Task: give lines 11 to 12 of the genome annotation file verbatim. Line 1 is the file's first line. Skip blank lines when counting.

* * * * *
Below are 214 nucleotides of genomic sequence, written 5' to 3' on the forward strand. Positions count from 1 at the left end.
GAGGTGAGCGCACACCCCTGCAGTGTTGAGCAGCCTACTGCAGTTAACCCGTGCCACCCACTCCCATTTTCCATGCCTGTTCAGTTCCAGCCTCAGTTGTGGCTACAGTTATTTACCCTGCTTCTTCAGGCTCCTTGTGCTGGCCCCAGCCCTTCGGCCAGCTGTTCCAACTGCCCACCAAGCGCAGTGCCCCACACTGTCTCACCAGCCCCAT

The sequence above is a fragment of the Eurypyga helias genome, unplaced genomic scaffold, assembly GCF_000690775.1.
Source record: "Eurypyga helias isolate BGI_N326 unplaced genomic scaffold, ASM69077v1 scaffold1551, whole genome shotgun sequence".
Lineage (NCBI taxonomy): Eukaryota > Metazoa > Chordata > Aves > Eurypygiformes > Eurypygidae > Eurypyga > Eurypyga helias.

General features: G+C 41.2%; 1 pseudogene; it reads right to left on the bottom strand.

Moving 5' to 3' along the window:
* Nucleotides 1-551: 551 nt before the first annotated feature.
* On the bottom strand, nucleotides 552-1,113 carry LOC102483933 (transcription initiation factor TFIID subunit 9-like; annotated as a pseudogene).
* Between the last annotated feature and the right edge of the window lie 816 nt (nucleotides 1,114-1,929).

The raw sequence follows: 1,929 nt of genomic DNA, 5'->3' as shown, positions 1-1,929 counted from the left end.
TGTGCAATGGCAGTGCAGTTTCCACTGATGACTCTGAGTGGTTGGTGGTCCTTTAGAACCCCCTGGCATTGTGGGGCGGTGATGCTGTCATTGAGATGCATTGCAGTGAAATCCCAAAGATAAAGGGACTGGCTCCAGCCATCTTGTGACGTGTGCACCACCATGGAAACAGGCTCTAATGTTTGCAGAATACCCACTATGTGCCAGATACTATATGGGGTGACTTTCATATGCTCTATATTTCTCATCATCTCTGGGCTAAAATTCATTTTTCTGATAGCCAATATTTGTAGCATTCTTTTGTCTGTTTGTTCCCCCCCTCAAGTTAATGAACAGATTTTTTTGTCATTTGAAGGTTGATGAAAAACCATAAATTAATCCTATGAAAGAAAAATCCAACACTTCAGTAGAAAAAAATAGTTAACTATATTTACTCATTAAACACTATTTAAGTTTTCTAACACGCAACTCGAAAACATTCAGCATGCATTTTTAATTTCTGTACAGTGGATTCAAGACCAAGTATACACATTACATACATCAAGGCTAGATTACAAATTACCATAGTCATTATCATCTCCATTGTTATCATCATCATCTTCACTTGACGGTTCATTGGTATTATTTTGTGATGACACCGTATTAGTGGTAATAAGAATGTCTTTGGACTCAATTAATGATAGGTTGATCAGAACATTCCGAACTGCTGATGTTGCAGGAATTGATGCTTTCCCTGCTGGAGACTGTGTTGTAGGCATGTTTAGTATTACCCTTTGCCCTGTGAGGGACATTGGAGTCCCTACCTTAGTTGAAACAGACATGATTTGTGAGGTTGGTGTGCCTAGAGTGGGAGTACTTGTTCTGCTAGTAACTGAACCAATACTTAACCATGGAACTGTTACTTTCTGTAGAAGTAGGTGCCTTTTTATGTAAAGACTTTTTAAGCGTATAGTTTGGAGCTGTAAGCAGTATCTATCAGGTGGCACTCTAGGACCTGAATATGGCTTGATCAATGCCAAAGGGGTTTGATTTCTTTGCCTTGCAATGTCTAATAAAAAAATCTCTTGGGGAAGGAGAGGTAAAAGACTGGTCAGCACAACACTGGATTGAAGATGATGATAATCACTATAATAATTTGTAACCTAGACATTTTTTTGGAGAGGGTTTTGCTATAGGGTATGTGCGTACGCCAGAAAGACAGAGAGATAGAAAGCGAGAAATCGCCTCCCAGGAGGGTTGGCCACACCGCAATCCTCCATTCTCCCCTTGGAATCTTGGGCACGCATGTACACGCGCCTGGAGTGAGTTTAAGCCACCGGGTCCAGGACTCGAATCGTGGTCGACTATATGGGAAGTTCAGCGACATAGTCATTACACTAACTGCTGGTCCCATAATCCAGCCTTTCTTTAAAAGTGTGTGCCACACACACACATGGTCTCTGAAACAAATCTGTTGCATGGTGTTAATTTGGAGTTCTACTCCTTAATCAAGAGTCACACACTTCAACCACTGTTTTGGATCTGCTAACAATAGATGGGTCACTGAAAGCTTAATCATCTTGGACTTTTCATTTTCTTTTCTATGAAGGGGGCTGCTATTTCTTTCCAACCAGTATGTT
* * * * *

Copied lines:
The raw sequence follows: 1,929 nt of genomic DNA, 5'->3' as shown, positions 1-1,929 counted from the left end.
TGTGCAATGGCAGTGCAGTTTCCACTGATGACTCTGAGTGGTTGGTGGTCCTTTAGAACCCCCTGGCATTGTGGGGCGGTGATGCTGTCATTGAGATGCATTGCAGTGAAATCCCAAAGATAAAGGGACTGGCTCCAGCCATCTTGTGACGTGTGCACCACCATGGAAACAGGCTCTAATGTTTGCAGAATACCCACTATGTGCCAGATACTATATGGGGTGACTTTCATATGCTCTATATTTCTCATCATCTCTGGGCTAAAATTCATTTTTCTGATAGCCAATATTTGTAGCATTCTTTTGTCTGTTTGTTCCCCCCCTCAAGTTAATGAACAGATTTTTTTGTCATTTGAAGGTTGATGAAAAACCATAAATTAATCCTATGAAAGAAAAATCCAACACTTCAGTAGAAAAAAATAGTTAACTATATTTACTCATTAAACACTATTTAAGTTTTCTAACACGCAACTCGAAAACATTCAGCATGCATTTTTAATTTCTGTACAGTGGATTCAAGACCAAGTATACACATTACATACATCAAGGCTAGATTACAAATTACCATAGTCATTATCATCTCCATTGTTATCATCATCATCTTCACTTGACGGTTCATTGGTATTATTTTGTGATGACACCGTATTAGTGGTAATAAGAATGTCTTTGGACTCAATTAATGATAGGTTGATCAGAACATTCCGAACTGCTGATGTTGCAGGAATTGATGCTTTCCCTGCTGGAGACTGTGTTGTAGGCATGTTTAGTATTACCCTTTGCCCTGTGAGGGACATTGGAGTCCCTACCTTAGTTGAAACAGACATGATTTGTGAGGTTGGTGTGCCTAGAGTGGGAGTACTTGTTCTGCTAGTAACTGAACCAATACTTAACCATGGAACTGTTACTTTCTGTAGAAGTAGGTGCCTTTTTATGTAAAGACTTTTTAAGCGTATAGTTTGGAGCTGTAAGCAGTATCTATCAGGTGGCACTCTAGGACCTGAATATGGCTTGATCAATGCCAAAGGGGTTTGATTTCTTTGCCTTGCAATGTCTAATAAAAAAATCTCTTGGGGAAGGAGAGGTAAAAGACTGGTCAGCACAACACTGGATTGAAGATGATGATAATCACTATAATAATTTGTAACCTAGACATTTTTTTGGAGAGGGTTTTGCTATAGGGTATGTGCGTACGCCAGAAAGACAGAGAGATAGAAAGCGAGAAATCGCCTCCCAGGAGGGTTGGCCACACCGCAATCCTCCATTCTCCCCTTGGAATCTTGGGCACGCATGTACACGCGCCTGGAGTGAGTTTAAGCCACCGGGTCCAGGACTCGAATCGTGGTCGACTATATGGGAAGTTCAGCGACATAGTCATTACACTAACTGCTGGTCCCATAATCCAGCCTTTCTTTAAAAGTGTGTGCCACACACACACATGGTCTCTGAAACAAATCTGTTGCATGGTGTTAATTTGGAGTTCTACTCCTTAATCAAGAGTCACACACTTCAACCACTGTTTTGGATCTGCTAACAATAGATGGGTCACTGAAAGCTTAATCATCTTGGACTTTTCATTTTCTTTTCTATGAAGGGGGCTGCTATTTCTTTCCAACCAGTATGTT